Jack Kevorkian, the man known as "Dr Death" for helping the terminally ill to die, has said he had no regrets for conducting assisted suicide.
Jack Kevorkian with his "mercy machine" in 1991
"I knew what I was doing... I accepted the consequences because I had to do the right thing," he told the BBC.
Kevorkian, 79, was released from a US prison last week after serving eight years for second-degree murder.
Kevorkian claims to have helped some 130 people to die in the 1990s. He has pledged not to do this any more.
The former pathologist was given a 10-25 year sentence in the US state of Michigan in 1999.
He won an appeal based on his own failing health, but could go back to prison if he conducted further assisted suicides.
Practice 'going on'
Kevorkian was convicted of the murder by injection of terminally ill Thomas Youk.
A video of him dying was broadcast on television.
"My aim isn't to kill, my aim is to relieve the patient's anxiety, to relieve his paralysing affliction mentally," Kevorkian told the BBC's Today programme.
"I have no regrets in helping the suffering human. If I had regrets I'd be the biggest hypocrite.
"This is not done willy-nilly, it isn't not done because I have a whim and I want to do it immediately. No. It's done for the sake of the patient," he said.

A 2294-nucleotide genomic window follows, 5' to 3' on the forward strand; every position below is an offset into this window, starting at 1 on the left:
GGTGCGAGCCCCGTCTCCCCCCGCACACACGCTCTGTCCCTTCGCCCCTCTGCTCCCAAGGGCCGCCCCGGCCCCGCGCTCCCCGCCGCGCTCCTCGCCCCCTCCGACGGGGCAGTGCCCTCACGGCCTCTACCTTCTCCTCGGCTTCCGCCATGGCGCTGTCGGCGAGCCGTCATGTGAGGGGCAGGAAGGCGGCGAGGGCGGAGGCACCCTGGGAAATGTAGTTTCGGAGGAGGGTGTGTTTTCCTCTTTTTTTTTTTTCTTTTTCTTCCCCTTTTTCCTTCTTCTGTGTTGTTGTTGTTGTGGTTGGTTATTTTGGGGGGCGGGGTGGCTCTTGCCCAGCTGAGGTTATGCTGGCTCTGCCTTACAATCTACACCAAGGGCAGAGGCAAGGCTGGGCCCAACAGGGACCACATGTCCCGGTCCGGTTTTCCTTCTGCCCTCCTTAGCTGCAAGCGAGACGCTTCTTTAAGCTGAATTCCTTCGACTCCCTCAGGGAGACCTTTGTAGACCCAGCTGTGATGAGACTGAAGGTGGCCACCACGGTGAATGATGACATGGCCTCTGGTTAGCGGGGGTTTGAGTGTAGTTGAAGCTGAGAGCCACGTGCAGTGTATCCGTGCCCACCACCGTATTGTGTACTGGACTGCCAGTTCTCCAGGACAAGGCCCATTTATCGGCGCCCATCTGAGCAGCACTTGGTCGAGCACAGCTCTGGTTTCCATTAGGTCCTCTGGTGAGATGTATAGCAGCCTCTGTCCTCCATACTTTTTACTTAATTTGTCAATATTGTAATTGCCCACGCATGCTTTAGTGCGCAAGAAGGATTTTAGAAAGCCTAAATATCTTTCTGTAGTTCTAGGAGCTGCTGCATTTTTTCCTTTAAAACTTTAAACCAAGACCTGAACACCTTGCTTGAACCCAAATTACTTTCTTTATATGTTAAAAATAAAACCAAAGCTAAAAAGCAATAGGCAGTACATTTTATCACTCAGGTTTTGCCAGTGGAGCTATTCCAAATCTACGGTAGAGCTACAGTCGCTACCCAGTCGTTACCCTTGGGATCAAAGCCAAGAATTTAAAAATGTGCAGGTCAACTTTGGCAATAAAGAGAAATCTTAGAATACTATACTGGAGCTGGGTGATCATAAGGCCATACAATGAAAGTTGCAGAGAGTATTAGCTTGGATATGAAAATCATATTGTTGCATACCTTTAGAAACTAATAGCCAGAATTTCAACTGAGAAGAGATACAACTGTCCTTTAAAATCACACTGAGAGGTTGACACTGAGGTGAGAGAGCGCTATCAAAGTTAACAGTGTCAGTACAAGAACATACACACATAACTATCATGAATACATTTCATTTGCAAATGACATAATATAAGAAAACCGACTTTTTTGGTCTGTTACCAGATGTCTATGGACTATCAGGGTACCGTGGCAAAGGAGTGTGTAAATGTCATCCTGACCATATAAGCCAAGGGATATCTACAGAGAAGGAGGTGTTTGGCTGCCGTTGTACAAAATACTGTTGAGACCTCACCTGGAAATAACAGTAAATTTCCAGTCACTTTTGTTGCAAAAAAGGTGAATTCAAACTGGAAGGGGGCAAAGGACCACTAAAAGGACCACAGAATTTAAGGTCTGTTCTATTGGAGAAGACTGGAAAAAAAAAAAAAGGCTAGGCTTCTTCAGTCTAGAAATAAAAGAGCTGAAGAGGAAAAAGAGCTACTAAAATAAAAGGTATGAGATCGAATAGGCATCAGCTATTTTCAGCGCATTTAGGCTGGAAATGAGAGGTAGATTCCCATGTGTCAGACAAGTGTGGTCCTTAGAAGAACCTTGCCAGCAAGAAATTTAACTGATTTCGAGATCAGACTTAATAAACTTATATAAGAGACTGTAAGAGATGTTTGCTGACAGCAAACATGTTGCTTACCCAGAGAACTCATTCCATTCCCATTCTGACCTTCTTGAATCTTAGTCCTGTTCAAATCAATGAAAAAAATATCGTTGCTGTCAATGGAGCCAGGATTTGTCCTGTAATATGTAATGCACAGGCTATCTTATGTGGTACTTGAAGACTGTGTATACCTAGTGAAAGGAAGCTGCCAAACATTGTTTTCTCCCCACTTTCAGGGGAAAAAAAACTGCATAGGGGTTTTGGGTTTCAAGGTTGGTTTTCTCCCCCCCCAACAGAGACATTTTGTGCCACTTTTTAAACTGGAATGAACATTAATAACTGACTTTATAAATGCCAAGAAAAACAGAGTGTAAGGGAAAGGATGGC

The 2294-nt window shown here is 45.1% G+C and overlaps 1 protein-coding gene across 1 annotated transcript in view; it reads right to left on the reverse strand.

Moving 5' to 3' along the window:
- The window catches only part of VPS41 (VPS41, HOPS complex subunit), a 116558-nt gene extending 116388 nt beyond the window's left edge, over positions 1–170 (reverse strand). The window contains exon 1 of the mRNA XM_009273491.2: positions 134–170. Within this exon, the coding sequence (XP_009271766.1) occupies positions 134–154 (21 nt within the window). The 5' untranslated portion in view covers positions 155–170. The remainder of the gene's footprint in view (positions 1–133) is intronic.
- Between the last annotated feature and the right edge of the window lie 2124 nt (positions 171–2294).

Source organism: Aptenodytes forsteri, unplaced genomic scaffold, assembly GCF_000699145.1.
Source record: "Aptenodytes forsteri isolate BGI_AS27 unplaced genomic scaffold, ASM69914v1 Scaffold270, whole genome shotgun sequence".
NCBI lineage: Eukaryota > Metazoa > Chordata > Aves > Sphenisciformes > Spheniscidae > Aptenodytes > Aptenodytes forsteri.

Kevorkian said he believed at least "half of the doctors" in the US were conducting assisted suicide secretly.
Earlier this week, he said would dedicate himself to garnering support for assisted suicide. But he conceded that he was unlikely to succeed.
Kevorkian was among the most controversial and divisive figures in 1990s America, the BBC's Jeremy Cooke in New York says.
He claims to have assisted in some 130 suicides mostly in the Detroit area between 1990 and 1998.
Many assisted suicides were conducted using his so-called mercy machine, which delivered lethal amounts of drugs intravenously. Some were in the back of his Volkswagen van.
His methods alienated many. In 1998 he offered on a "first come, first served" basis the kidneys of a man he had helped to die.